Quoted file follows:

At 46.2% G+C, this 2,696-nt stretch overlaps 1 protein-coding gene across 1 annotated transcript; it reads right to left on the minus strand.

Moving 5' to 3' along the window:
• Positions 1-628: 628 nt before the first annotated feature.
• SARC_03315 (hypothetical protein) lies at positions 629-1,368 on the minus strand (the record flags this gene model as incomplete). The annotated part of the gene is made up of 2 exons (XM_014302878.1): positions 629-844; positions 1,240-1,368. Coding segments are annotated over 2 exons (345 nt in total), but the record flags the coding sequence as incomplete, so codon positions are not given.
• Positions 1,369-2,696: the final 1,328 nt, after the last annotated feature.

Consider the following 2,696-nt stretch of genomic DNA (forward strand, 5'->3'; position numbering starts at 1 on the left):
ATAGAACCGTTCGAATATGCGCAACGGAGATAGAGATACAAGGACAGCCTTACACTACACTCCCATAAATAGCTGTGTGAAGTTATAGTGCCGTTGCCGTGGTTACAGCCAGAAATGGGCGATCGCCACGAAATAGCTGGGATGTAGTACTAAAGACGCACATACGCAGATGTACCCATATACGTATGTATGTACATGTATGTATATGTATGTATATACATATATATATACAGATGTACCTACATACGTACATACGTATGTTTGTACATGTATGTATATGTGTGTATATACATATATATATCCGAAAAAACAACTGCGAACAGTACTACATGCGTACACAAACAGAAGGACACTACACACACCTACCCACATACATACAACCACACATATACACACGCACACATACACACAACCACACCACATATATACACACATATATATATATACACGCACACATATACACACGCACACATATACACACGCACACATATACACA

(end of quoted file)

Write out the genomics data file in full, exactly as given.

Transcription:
At 46.2% G+C, this 2,696-nt stretch overlaps 1 protein-coding gene across 1 annotated transcript; it reads right to left on the minus strand.

Moving 5' to 3' along the window:
• Positions 1-628: 628 nt before the first annotated feature.
• SARC_03315 (hypothetical protein) lies at positions 629-1,368 on the minus strand (the record flags this gene model as incomplete). The annotated part of the gene is made up of 2 exons (XM_014302878.1): positions 629-844; positions 1,240-1,368. Coding segments are annotated over 2 exons (345 nt in total), but the record flags the coding sequence as incomplete, so codon positions are not given.
• Positions 1,369-2,696: the final 1,328 nt, after the last annotated feature.

Consider the following 2,696-nt stretch of genomic DNA (forward strand, 5'->3'; position numbering starts at 1 on the left):
ATAGAACCGTTCGAATATGCGCAACGGAGATAGAGATACAAGGACAGCCTTACACTACACTCCCATAAATAGCTGTGTGAAGTTATAGTGCCGTTGCCGTGGTTACAGCCAGAAATGGGCGATCGCCACGAAATAGCTGGGATGTAGTACTAAAGACGCACATACGCAGATGTACCCATATACGTATGTATGTACATGTATGTATATGTATGTATATACATATATATATACAGATGTACCTACATACGTACATACGTATGTTTGTACATGTATGTATATGTGTGTATATACATATATATATCCGAAAAAACAACTGCGAACAGTACTACATGCGTACACAAACAGAAGGACACTACACACACCTACCCACATACATACAACCACACATATACACACGCACACATACACACAACCACACCACATATATACACACATATATATATATACACGCACACATATACACACGCACACATATACACACGCACACATATACACA